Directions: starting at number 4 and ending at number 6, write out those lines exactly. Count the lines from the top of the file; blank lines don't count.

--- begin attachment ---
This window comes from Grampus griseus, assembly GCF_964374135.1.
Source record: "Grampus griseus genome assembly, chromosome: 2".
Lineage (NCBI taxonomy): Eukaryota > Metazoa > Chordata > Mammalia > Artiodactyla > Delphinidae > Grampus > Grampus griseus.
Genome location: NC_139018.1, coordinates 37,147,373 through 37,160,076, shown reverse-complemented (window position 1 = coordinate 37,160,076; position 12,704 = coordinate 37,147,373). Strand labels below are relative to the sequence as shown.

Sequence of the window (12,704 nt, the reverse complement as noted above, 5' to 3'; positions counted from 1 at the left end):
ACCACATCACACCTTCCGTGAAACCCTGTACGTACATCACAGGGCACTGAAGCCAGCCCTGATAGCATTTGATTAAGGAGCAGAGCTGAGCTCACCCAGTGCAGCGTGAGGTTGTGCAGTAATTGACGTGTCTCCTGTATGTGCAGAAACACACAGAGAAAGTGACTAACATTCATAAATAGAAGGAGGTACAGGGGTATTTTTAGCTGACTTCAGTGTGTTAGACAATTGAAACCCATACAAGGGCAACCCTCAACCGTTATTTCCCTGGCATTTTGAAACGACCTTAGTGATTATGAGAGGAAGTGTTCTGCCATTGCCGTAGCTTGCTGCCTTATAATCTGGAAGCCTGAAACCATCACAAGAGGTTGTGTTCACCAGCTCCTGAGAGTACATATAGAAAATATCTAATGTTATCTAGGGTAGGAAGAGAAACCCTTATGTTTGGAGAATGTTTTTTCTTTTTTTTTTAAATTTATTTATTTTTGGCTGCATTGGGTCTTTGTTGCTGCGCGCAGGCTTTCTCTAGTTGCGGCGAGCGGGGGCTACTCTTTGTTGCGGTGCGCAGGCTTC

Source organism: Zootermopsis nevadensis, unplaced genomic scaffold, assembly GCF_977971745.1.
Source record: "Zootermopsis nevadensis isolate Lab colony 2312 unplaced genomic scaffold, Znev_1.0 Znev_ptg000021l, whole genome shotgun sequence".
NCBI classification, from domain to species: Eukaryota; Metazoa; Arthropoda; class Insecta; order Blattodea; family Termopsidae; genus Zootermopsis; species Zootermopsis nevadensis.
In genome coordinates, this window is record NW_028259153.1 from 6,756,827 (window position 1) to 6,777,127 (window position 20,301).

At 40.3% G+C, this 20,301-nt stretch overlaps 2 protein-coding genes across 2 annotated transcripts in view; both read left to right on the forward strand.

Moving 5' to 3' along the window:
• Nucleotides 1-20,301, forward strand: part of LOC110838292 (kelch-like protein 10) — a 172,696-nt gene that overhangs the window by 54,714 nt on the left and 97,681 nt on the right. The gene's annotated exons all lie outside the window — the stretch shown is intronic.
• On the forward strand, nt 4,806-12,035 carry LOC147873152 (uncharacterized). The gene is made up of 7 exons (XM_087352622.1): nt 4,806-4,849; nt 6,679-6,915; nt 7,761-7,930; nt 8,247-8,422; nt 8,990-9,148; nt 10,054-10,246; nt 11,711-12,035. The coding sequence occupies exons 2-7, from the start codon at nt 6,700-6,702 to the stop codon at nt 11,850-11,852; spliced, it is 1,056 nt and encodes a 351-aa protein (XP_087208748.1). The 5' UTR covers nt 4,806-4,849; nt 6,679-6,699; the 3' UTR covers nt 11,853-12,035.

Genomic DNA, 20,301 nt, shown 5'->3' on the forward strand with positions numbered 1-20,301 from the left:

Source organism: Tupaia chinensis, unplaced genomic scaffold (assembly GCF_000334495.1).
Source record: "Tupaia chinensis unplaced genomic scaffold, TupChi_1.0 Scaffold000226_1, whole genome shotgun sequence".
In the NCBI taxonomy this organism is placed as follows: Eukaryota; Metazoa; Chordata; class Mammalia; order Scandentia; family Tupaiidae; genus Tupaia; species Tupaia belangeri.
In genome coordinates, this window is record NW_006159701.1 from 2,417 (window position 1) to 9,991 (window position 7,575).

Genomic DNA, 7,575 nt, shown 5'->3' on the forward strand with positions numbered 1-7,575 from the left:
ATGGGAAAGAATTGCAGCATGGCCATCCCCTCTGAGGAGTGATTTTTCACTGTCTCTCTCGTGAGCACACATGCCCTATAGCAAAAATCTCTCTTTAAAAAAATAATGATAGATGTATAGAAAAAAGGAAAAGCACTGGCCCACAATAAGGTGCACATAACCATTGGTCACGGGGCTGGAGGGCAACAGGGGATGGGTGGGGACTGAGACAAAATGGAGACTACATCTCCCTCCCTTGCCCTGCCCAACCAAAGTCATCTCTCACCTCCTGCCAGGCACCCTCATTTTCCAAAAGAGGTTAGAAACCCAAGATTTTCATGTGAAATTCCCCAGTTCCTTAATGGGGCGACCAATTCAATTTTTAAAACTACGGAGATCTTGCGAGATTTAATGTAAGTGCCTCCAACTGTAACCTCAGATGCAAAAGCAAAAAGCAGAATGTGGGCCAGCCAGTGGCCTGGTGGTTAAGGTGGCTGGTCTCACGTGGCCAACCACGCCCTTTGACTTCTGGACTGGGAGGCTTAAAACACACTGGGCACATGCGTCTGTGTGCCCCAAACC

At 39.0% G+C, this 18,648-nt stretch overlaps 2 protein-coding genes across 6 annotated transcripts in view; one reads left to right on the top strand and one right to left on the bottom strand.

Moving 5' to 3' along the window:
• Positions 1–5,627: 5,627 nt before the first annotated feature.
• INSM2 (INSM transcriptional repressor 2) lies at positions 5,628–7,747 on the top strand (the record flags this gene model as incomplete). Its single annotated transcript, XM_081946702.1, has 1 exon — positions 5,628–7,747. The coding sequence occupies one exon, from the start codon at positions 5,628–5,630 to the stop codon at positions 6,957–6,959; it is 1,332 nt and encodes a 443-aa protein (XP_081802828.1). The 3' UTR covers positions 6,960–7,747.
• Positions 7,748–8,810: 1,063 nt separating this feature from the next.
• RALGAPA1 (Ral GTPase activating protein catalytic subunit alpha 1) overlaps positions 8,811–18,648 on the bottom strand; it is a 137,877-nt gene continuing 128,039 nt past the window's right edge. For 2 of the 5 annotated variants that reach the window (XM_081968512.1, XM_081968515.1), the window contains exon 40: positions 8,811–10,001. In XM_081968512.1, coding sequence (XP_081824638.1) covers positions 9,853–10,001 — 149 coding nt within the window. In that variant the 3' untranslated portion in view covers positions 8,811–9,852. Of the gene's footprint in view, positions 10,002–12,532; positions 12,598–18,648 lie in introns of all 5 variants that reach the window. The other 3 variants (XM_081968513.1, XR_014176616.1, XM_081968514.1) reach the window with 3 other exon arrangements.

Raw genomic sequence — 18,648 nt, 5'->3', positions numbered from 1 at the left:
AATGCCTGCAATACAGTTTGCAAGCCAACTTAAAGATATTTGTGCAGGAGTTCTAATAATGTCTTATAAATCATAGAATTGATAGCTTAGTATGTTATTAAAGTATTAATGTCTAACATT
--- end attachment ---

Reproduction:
Genome location: NC_139018.1, coordinates 37,147,373 through 37,160,076, shown reverse-complemented (window position 1 = coordinate 37,160,076; position 12,704 = coordinate 37,147,373). Strand labels below are relative to the sequence as shown.

Sequence of the window (12,704 nt, the reverse complement as noted above, 5' to 3'; positions counted from 1 at the left end):
ACCACATCACACCTTCCGTGAAACCCTGTACGTACATCACAGGGCACTGAAGCCAGCCCTGATAGCATTTGATTAAGGAGCAGAGCTGAGCTCACCCAGTGCAGCGTGAGGTTGTGCAGTAATTGACGTGTCTCCTGTATGTGCAGAAACACACAGAGAAAGTGACTAACATTCATAAATAGAAGGAGGTACAGGGGTATTTTTAGCTGACTTCAGTGTGTTAGACAATTGAAACCCATACAAGGGCAACCCTCAACCGTTATTTCCCTGGCATTTTGAAACGACCTTAGTGATTATGAGAGGAAGTGTTCTGCCATTGCCGTAGCTTGCTGCCTTATAATCTGGAAGCCTGAAACCATCACAAGAGGTTGTGTTCACCAGCTCCTGAGAGTACATATAGAAAATATCTAATGTTATCTAGGGTAGGAAGAGAAACCCTTATGTTTGGAGAATGTTTTTTCTTTTTTTTTTAAATTTATTTATTTTTGGCTGCATTGGGTCTTTGTTGCTGCGCGCAGGCTTTCTCTAGTTGCGGCGAGCGGGGGCTACTCTTTGTTGCGGTGCGCAGGCTTC